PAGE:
Wednesday, January 5, 2011

2010 Top 10: The Elements

Fifth in a series of reviews of my 10 favorite books read in 2010, presented in alphabetical order.

The Elements
by Theodore Gray
I started collecting elements in 2002 […and] by 2009, I had assembled nearly 2,300 objects representing every element, the possession of which is not forbidden by the laws of physics or the laws of man. […] Some elements can be experienced in large quantities, like the 135-pound iron ball I keep in my office for people to trip over. Others are best enjoyed in responsible moderation -- keep too much uranium in the office, and people start asking questions (keep over 15 pounds, and the Feds start asking questions).
The Elements is a lush and visually stunning coffee-table book that showcases those samples and provides a terrific individual "biography" of each element.

Gray opens with an overview of the Periodic Table and its organization of elements into groups according to their similar characteristics. But then he explores them, element by element, in order of their atomic number rather than by group -- an effective method because the repeated returns to the various groups reinforce the group characteristics while familiarizing readers (YA and adult) with the individual elements.

Each biography is a two-page spread -- the left a full-page photo of one of those samples from Gray’s collection, and the right an array of text and images that detail the element’s history, uses, and technical specs (atomic weight; density; crystal structure; orbital electron arrangement; melting and boiling points; emission spectrum). Though it's a reference work, I read this book straight through -- often thinking, “okay, just one more” but then unable to resist that each element’s text ends with a teaser for the next one, and that Gray is liberal with trivia, personal experience, and wit. He dubs Tellurium the most melodic name and discusses the politics involved in naming new elements, finishing: “And so it is that we come to the end of our journey through the periodic table not with a bang, but with a committee.”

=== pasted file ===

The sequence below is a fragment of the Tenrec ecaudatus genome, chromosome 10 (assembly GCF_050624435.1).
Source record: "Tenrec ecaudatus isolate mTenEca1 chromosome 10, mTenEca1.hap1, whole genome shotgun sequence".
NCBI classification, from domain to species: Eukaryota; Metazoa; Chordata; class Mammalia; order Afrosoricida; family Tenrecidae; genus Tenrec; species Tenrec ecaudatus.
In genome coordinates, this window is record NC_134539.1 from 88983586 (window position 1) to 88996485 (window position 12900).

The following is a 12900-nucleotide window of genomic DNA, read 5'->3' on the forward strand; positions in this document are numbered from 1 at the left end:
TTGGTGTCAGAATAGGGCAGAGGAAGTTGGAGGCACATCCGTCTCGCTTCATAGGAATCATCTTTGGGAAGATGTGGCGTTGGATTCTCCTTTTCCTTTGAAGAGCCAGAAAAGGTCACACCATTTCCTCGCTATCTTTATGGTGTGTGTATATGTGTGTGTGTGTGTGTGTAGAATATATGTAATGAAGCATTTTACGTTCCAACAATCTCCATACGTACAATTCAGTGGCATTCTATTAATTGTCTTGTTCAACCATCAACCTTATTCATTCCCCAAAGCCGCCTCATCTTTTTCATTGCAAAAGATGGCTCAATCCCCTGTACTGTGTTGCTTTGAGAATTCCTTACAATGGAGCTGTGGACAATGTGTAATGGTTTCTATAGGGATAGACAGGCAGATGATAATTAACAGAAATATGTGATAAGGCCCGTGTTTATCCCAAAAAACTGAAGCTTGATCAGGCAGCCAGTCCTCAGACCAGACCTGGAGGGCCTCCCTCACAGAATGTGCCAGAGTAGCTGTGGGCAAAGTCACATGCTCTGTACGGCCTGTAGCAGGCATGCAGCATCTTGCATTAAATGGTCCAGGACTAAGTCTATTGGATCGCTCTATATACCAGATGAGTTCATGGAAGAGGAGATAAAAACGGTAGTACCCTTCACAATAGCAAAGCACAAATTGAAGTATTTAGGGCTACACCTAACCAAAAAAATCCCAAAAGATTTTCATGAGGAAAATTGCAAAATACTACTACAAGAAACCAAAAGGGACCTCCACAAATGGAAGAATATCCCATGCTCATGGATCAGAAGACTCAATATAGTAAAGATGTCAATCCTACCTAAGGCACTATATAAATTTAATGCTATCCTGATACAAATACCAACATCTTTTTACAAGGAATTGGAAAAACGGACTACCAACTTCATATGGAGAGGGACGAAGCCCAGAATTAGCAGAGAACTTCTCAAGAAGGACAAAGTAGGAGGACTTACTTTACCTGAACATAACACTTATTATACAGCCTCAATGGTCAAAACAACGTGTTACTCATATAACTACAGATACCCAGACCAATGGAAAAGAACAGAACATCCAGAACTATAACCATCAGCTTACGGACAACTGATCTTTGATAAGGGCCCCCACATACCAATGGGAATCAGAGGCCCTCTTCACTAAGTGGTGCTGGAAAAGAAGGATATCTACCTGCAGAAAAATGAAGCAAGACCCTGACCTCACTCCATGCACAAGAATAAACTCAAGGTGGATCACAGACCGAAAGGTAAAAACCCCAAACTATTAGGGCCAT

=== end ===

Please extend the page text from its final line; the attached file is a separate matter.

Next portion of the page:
He’s the Bill Bryson of the Periodic Table!

P.S. The book’s enhanced e-version seems reason enough to buy an iPad :) Take a look at the book and the app with author Theodore Gray here.

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